Registered nurses, hospital administrators disagree about patient safety, charge nurse value |

Registered nurses, hospital administrators disagree about patient safety, charge nurse value

Hospital staff mingle in front of the entrance of Sierra Nevada Memorial Hospital in Grass Valley following a ceremony last year.
Elias Funez/

Nurse Positions

Registered Nurse: A graduate trained nurse who has been licensed by a state authority after qualifying for registration.

Charge Nurse: A nurse who is in charge of one section of a hospital.

Nurse’s Aide: A person who assists nurses at a hospital or other medical facility with basic tasks, such as bathing and dressing patients.

On Dec. 13, Sierra Nevada Memorial Hospital registered nurses are calling for public support in an informational picket on hospital grounds.

Their grievance is with cut hours to nurses’ aides and staff reductions, and the effects on patient care.

“Give us back the aide hours and don’t eliminate the charge nurse position,” said Sierra Nevada Memorial Hospital Registered Nurse Chrissie Marshall.

Marshall said nurses’ aide hours have been reduced by 50%.

“(Nurses’ aides) are vital in the event of a sudden critical patient emergency,” said Marshall. “They can bring medications, perform bedside testing or care for other patients while (registered nurses) tend to the one crashing.”

Hospital administrators said they are still working with registered nurses, and CEO & President of Sierra Nevada Memorial Hospital Brian Evans noted that nurses’ aides staffing may increase.

A Dignity Health statement said layoffs to charge nurses are not happening, that the hospital will be open and its services will remain available during the picket.

When asked for comment, the California Nurses Association directed The Union to Marshall.


While charge nurses haven’t been laid off, nurses’ aide hours have nonetheless been cut, said Marshall, and charge nurses who quit or go on leave for more than 12 weeks are being let go and not having their positions refilled. That’s happened to three positions.

Instead of replacing them, “nurse shift managers” — who are not allowed to provide the same care — are filling the positions, said Marshall.

Evans didn’t know of charge nurses not being replaced, but acknowledged that charge nurses have often become nurse shift managers.

“I don’t think the experience with nurse shift managers has been consistent with (the nurses’) claim,” said Evans, believing that nurse shift managers improve patient care, not reduce it.

The decreased hours and unfilled charge nurse positions creates “an unsafe patient environment with risks of increased patient falls, (increased) pressure or other skin wounds for immobile and incontinent patients, (and) less opportunity to physically mobilize our patients to help speed their recovery,” said Marshall.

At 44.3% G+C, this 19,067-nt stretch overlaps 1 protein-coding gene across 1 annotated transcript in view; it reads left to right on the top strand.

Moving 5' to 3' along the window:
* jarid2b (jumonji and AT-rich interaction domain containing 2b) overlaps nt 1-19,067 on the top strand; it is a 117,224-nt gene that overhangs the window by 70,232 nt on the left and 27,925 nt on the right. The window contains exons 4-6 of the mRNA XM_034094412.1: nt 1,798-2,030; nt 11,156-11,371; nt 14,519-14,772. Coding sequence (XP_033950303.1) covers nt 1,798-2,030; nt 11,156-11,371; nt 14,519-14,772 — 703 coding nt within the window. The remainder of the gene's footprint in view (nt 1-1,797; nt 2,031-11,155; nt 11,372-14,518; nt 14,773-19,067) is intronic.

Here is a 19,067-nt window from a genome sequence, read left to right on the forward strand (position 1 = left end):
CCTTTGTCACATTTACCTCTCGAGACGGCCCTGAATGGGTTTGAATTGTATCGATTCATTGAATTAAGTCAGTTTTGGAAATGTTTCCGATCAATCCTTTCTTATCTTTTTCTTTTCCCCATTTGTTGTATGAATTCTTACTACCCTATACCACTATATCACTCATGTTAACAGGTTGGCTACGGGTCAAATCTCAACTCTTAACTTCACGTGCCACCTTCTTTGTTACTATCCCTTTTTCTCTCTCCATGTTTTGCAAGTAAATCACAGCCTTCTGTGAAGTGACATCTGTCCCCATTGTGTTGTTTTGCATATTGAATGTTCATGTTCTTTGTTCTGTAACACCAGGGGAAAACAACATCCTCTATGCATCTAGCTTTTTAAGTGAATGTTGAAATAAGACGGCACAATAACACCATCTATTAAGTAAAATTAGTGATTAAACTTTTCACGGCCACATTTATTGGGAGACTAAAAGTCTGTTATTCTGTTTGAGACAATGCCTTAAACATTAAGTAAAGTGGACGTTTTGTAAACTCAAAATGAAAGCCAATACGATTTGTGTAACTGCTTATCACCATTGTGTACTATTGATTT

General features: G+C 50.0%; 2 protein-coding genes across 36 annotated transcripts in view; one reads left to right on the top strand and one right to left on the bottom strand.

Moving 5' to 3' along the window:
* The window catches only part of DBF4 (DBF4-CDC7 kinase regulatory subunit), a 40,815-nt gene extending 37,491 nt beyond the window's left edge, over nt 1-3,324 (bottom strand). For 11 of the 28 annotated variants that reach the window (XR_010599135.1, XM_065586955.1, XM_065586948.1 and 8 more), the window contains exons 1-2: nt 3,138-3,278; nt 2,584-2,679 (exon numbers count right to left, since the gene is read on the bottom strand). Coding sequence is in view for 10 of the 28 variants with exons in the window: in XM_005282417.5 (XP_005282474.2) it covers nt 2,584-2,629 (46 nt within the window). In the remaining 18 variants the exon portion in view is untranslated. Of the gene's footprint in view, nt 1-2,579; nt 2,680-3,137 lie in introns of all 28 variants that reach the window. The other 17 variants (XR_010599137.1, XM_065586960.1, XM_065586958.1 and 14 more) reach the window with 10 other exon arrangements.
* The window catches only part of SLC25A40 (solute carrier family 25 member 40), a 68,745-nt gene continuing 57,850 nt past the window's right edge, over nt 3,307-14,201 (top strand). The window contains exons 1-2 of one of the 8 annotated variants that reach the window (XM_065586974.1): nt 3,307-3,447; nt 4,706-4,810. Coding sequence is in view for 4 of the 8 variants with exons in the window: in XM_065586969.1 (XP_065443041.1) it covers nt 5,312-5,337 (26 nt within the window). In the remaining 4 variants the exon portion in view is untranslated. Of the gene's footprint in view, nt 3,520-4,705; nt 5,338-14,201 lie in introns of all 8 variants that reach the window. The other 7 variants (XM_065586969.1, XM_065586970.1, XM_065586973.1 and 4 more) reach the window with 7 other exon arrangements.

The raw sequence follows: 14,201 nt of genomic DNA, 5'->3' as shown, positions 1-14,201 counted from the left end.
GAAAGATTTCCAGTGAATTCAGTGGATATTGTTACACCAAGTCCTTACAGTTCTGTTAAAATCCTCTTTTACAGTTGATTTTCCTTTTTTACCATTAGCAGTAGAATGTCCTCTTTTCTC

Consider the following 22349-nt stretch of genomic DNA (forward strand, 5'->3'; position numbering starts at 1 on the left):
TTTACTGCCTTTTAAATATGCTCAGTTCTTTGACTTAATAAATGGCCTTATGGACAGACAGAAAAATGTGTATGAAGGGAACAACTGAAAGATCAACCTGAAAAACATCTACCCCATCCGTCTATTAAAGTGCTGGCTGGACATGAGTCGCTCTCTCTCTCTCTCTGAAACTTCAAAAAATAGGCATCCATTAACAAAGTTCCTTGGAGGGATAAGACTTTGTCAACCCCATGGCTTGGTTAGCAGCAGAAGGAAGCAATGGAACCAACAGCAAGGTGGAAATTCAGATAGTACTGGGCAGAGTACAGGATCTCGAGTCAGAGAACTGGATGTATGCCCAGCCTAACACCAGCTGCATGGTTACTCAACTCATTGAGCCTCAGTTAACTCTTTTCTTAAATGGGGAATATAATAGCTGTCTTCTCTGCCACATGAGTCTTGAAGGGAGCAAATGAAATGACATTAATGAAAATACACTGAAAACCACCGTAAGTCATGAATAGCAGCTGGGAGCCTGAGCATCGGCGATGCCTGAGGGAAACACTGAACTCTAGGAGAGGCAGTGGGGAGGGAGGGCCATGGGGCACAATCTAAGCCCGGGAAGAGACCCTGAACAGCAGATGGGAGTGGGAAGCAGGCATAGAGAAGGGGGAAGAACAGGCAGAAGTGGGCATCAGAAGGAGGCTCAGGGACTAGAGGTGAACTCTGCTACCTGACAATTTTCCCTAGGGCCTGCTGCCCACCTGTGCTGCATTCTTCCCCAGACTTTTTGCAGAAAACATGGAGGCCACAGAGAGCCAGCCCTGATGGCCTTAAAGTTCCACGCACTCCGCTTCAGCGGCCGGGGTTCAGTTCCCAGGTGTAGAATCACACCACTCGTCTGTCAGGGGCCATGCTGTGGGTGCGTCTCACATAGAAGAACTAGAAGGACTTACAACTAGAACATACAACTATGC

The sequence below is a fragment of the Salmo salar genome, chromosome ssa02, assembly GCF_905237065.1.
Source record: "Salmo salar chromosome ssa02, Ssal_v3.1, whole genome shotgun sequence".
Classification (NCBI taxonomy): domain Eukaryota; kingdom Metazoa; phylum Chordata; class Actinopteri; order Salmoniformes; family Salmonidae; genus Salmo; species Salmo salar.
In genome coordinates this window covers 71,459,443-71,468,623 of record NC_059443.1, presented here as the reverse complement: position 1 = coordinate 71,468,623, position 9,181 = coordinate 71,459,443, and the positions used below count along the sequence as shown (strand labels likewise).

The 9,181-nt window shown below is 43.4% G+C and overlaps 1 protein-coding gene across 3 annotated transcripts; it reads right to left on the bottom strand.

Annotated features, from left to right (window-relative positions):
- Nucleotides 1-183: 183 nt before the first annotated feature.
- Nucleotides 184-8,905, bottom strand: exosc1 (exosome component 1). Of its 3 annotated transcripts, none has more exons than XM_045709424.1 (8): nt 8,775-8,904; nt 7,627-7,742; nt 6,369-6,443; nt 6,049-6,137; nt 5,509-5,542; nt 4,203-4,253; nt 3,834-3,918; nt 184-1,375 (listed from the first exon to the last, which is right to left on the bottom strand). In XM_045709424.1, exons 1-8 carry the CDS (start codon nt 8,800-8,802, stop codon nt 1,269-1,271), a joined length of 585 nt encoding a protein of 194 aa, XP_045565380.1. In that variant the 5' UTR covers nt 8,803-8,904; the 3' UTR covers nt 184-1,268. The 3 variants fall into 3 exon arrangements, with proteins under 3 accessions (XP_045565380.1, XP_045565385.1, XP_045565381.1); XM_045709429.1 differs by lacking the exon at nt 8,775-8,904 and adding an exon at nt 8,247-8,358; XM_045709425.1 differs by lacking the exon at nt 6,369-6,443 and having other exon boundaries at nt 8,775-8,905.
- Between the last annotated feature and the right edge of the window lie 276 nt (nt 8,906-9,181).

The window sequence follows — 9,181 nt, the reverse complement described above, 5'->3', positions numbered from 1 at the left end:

Evans disagreed about patient safety being placed in jeopardy.

“Our primary objective in what we provide is absolutely safe, high quality patient care every single day,” said Evans. “Our quality scores reflect that.”

Evans added that the hospital adheres to nursing ratio mandates.


Generally, charge nurses are “waiting for the ax to drop,” said Marshall, as the only charge nurse positions hospital officials said they are not eliminating include those in the Emergency Room and Intensive Care Unit.

Originally, Marshall said hospital administrators told registered nurses that charge nurse positions would be eliminated through attrition.

“Now, (the hospital is) coming to us and saying ‘We’re eliminating the charge nurse position altogether’ and not even through attrition,” Marshall said hospital administrators told her.


Evans said he is working to balance clinical needs with financial pressures.

He acknowledged the challenges: Medicare and Medi-Cal reimbursements declining, increasing costs and added regulatory requirements.

“We ended up making the decision that we needed to adjust our labor costs and spend less money on labor,” said Evans, which includes about 60% of hospital costs, or $100 million.

“Our hospital last year had an operating margin of zero,” he continued. “We have to generate an operating margin in order to upgrade the facility, meeting regulatory requirements (and) purchase equipment to replace things that are outdated and failing.”

Due to the tight margins, Evans said the hospital must analyze everything to see what can be cut.

“I think we have to look at every dollar we spend with extreme scrutiny,” he said, adding “I’m very open to having discussions with all of our employees and the community about what the high priority items are.”


Marshall, a registered nurse, hopes the community becomes more aware of the hospital’s issues.

“Our board of directors at this particular hospital (are) community members,” she said. “That’s different than any other Dignity Health hospital, and I don’t know if our community is aware (of what) Dignity Health as a corporation is trying to do to our community hospital.”

Evans said that Sierra Nevada Memorial Hospital is an affiliate of CommonSpirit Health, and Dignity Health is a sub-brand.

“This hospital is essentially an asset that belongs to the people of western Nevada County,” he said. “The biggest employer, it has a huge economic impact on western Nevada County. And we need it. We need it for the financial contribution. We need it for the healthcare that is provided in an acute care facility.”

Correction: An original version of this story misstated how Chrissie Marshall described the functions of nurses aides. The Union regrets the error.

Clarification: On Dec. 6 edits were made to clarify the story for the reader.

To contact Staff Writer Sam Corey email or call 530-477-4219.

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